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May 21, 2017: This I Know
When I was young we frequently visited both sets of grandparents. My paternal grandfather was a minister, so before leaving his house for the drive home to Detroit we’d gather in the living room, read Bible verses, and pray together. My maternal grandparents, in contrast, would have daily family prayer at bedtime,? ??the frequency of which pained my brother and me such that we would make ourselves scarce in the evenings. But it was no use...

by Jeff Wells, Outgoing Senior Warden

When I was young we frequently visited both sets of grandparents.  My paternal grandfather was a minister, so before leaving his house for the drive home to Detroit we’d gather in the living room, read Bible verses, and pray together.  My maternal grandparents, in contrast, would have daily family prayer at bedtime,? ??the frequency of which pained my brother and me such that we would make ourselves scarce in the evenings.  But it was no use.  Grandma or grandpa would inevitably come looking for us ?on what we called the "prayer patrol."  Pretending to be asleep didn't work either.  Thus captured we would all stand in a circle in their family room while my grandfather prayed.  Of course my brother and I would make faces at each other, squirm, and at times even softly mimic my grandmother’s “Yes Lords” until Mom opened a single eye and shot us a look.  Finally, after what always seemed like hours, the prayer would end, we’d get a hug and a kiss and go to bed.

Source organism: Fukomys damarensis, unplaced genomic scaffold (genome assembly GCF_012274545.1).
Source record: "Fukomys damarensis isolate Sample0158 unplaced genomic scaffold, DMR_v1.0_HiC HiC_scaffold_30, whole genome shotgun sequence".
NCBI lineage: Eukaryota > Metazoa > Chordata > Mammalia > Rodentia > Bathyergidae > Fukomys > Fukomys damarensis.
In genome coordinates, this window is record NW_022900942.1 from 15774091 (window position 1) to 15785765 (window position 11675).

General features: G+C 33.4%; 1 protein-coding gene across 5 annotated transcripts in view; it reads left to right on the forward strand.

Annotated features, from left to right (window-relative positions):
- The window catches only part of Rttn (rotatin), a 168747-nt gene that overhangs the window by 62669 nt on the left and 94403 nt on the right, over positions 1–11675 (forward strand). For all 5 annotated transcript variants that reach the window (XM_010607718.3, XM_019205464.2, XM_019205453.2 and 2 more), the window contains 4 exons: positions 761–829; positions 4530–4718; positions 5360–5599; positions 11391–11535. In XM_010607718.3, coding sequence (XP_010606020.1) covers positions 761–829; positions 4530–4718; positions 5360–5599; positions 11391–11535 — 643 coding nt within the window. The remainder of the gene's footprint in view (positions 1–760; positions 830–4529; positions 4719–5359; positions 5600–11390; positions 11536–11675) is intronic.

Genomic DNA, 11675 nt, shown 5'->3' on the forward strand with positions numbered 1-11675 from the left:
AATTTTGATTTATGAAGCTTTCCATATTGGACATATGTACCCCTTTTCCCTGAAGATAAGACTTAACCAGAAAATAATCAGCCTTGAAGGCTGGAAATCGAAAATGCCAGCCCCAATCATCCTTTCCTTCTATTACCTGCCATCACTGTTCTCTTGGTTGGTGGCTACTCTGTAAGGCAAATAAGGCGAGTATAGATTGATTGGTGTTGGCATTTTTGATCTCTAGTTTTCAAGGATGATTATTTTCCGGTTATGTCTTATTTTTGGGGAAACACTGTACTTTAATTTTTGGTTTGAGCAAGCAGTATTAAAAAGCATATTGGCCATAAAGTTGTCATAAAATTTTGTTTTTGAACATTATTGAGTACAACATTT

While my brother and I certainly didn’t relish group prayer we didn’t resent or reject it either.  It was important to our grandparents.  ?We loved them and ?they loved us, ?so we accepted it.  I believe we also thought that it was good for us and that we would appreciate it some day just as God would probably appreciate that eventual eager participation.  Nevertheless, I can’t say that TV didn’t still beckon as a lot more interesting draw at the time. 

Looking back I see my grandparents' piety as a sort of footing for my own faith.  Those prayer sessions wrapped personal history in family, tradition, love, and an abiding sense that God is there for each of us in a profoundly intimate and immediate way.  All Souls offers us similar bedrock with measures of tradition, reason, scripture, faith, and community as family that all form the faithful foundation on which we must now create our future as a parish.  What are we going to build?  How will we build it together?  (Father Jadon suggests this second question is even more important than the first.)  How will each of us participate and contribute and how will that transform us?  I have faith, not just hope, that All Souls will engage each of us as people of the resurrection in an inspiring and beautiful way.  May God bless our efforts, witness, and mission as we move forward in faith together.

Last Published: July 19, 2017 8:48 AM
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